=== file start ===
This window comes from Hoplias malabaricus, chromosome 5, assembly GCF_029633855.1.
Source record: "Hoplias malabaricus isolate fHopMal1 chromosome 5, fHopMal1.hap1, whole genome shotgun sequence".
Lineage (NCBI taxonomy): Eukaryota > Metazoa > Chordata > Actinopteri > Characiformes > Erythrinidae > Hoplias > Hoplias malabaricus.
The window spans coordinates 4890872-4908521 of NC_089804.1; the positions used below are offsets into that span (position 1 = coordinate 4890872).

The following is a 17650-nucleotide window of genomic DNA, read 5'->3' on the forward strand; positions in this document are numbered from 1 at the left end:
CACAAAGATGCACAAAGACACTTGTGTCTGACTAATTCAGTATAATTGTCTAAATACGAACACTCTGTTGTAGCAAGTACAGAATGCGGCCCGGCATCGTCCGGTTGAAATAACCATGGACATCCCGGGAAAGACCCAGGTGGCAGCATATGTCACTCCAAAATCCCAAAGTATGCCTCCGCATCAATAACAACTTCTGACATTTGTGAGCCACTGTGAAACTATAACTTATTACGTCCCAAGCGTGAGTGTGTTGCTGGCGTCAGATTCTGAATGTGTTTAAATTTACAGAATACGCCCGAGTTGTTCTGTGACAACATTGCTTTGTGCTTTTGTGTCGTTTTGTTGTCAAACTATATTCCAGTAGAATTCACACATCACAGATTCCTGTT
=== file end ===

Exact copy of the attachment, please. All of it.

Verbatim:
This window comes from Hoplias malabaricus, chromosome 5, assembly GCF_029633855.1.
Source record: "Hoplias malabaricus isolate fHopMal1 chromosome 5, fHopMal1.hap1, whole genome shotgun sequence".
Lineage (NCBI taxonomy): Eukaryota > Metazoa > Chordata > Actinopteri > Characiformes > Erythrinidae > Hoplias > Hoplias malabaricus.
The window spans coordinates 4890872-4908521 of NC_089804.1; the positions used below are offsets into that span (position 1 = coordinate 4890872).

The following is a 17650-nucleotide window of genomic DNA, read 5'->3' on the forward strand; positions in this document are numbered from 1 at the left end:
CACAAAGATGCACAAAGACACTTGTGTCTGACTAATTCAGTATAATTGTCTAAATACGAACACTCTGTTGTAGCAAGTACAGAATGCGGCCCGGCATCGTCCGGTTGAAATAACCATGGACATCCCGGGAAAGACCCAGGTGGCAGCATATGTCACTCCAAAATCCCAAAGTATGCCTCCGCATCAATAACAACTTCTGACATTTGTGAGCCACTGTGAAACTATAACTTATTACGTCCCAAGCGTGAGTGTGTTGCTGGCGTCAGATTCTGAATGTGTTTAAATTTACAGAATACGCCCGAGTTGTTCTGTGACAACATTGCTTTGTGCTTTTGTGTCGTTTTGTTGTCAAACTATATTCCAGTAGAATTCACACATCACAGATTCCTGTT